by Ken Bakely
David Michôd and Brad Pitt seem to be on completely different wavelengths all throughout War Machine. Both of them are capable of making a movie out of this material, but the problem is that they seem to be making different ones at the same time. Michôd, in his capacity as writer/director, helms the project as a dry and dour satire of modern warfare and all its bureaucratic trappings. However, Pitt, playing the straight-edged, hardheaded General Glen McMahon, goes off the deep end, turning in a throaty caricature with a grunting voice and a puffed-out chest. As you go a bit further, you realize that Pitt’s performance isn’t developed beyond the exterior demeanor, and Michôd hasn’t dug into anything of note. Not only do they seem to be making two different films – they’re making two bad ones.
McMahon is a fictionalized version of Stanley McChrystal – he’s a mildly eccentric, yet gruff and disciplined officer who’s been assigned to lead a dragged-out and unpopular war in Afghanistan. He lobbies for the addition of 30,000 extra troops to wrap up the United States’ involvement in the conflict. Soon, he finds himself pulled like a puppet, from private contractors to Washingtonian higher-ups, trotted around the planet to formal functions and meetings that he is unable to diplomatically handle. All the while, a journalist (Scoot McNairy) follows him and his core team around, and their bizarre comments and actions are all committed to the record.
What kind of personalities form the general’s inner circle? It’s hard to say, because none of them exist beyond the most basic of outlines. McNairy is given a droll narration to read throughout War Machine, conceived with such blatant expositional intent that it serves no other purpose than to be an emergency remedy for the chronic underwriting which keeps the film from ever focusing. Individual moments land, such as a scene that involves the technologically illiterate McMahon and one of his computer-savvy soldiers (RJ Cyler) working together to get out of an embarrassing Skype interrogation with a superior. Yet it’s overwhelmingly obvious that Michôd is trying to make a sharp, multidimensional, wit-fueled takedown, and cross far beyond the boundaries of another sketchy farce.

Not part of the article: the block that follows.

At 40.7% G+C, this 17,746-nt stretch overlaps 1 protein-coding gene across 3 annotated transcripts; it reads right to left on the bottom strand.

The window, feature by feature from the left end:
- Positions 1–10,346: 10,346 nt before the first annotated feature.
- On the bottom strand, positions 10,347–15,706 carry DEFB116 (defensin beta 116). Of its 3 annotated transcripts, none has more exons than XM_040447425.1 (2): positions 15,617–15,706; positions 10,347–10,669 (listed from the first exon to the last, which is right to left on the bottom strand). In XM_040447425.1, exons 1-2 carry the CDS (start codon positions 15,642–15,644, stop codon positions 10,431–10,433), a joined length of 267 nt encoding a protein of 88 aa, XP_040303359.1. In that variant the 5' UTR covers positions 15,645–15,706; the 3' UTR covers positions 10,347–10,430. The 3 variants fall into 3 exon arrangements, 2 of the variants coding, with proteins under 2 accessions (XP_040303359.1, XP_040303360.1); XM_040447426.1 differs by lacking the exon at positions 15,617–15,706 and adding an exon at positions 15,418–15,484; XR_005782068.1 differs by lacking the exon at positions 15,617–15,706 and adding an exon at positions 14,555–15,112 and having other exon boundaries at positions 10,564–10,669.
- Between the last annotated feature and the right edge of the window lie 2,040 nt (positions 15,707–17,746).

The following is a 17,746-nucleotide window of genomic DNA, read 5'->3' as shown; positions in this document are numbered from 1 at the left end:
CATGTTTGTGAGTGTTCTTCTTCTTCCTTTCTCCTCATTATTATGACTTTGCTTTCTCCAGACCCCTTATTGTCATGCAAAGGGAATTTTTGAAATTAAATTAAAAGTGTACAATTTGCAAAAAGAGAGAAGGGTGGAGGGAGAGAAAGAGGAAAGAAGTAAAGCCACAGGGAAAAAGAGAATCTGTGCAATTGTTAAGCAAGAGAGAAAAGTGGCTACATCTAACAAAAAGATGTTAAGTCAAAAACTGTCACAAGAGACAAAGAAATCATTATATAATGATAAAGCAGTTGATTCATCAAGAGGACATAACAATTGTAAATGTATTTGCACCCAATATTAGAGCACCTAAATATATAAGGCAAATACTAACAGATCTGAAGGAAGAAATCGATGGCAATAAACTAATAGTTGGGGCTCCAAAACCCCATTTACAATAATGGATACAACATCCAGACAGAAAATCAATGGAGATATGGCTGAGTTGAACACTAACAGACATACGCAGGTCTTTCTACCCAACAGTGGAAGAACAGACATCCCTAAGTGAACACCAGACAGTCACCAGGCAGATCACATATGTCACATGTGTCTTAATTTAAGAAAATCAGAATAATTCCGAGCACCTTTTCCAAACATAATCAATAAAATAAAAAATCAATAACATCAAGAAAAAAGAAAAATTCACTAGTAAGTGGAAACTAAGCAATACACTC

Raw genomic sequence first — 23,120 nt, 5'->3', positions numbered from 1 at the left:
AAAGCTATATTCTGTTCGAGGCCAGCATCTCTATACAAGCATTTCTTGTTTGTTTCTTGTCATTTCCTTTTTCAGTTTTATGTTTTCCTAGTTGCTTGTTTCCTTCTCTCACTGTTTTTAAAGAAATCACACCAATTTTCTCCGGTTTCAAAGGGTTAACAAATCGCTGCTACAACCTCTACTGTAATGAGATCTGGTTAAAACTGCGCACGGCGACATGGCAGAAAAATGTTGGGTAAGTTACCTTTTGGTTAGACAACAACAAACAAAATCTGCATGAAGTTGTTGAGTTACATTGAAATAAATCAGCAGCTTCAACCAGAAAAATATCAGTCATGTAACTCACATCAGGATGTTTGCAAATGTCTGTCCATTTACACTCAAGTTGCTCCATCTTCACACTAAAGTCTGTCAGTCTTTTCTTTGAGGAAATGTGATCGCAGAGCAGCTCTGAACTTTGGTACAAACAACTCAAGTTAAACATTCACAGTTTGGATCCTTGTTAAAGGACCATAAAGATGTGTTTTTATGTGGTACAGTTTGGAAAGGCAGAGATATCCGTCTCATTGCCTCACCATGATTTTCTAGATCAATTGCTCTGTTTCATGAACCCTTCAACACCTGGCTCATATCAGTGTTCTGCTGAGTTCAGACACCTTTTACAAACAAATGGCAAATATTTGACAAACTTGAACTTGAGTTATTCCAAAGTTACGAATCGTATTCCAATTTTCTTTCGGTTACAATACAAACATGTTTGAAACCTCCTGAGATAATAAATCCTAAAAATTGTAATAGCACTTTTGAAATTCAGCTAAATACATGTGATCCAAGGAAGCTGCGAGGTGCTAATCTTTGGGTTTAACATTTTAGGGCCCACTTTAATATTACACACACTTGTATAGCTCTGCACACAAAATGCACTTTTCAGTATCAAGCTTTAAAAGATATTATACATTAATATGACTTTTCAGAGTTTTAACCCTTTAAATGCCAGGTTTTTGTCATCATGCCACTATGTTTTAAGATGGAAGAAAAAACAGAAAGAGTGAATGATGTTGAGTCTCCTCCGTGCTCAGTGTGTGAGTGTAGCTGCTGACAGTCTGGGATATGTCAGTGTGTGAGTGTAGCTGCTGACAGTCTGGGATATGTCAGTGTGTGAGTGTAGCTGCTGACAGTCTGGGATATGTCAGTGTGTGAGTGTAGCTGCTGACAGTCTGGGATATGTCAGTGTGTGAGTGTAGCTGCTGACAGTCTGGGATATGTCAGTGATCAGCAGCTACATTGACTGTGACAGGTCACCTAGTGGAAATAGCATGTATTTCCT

This divide hits harder when considering Pitt’s fundamentally miscalculated performance. Nowhere is the disconnect more obvious than the handful of scenes he shares with Ben Kingsley, who portrays Afghani president Hamid Karzai. While both characters are written to be rather oblivious of each other, Kingsley’s deadpan delivery of his dialogue conflicts with Pitt’s overblown readings. It’s not that Pitt’s acting is especially bad, but he doesn’t fit into the movie happening around him. It’s yet another reminder of War Machine’s unevenness.
With a runtime coming it at over two hours, you have quite a while to make these observations. There’s certainly not much happening to keep you engaged. A roving cavalcade of supporting actors – including Meg Tilly as McMahon’s long suffering wife, Tilda Swinton as an anti-war German legislator, and Anthony Michael Hall as a general with a very short fuse – are given some entertaining scenes before being indefinitely shoved offscreen. War Machine, aware of its potential, has assembled an impressive team of stars, and demonstrates what it can do in some dynamic sequences, but fails to achieve any underlying goals. A tantalizing vision at the center is muddled by an unclear set of internal and external directions. How do you categorize this kind of thing? A pity? A missed opportunity? An unrealized concept? Whatever it is, it doesn’t work.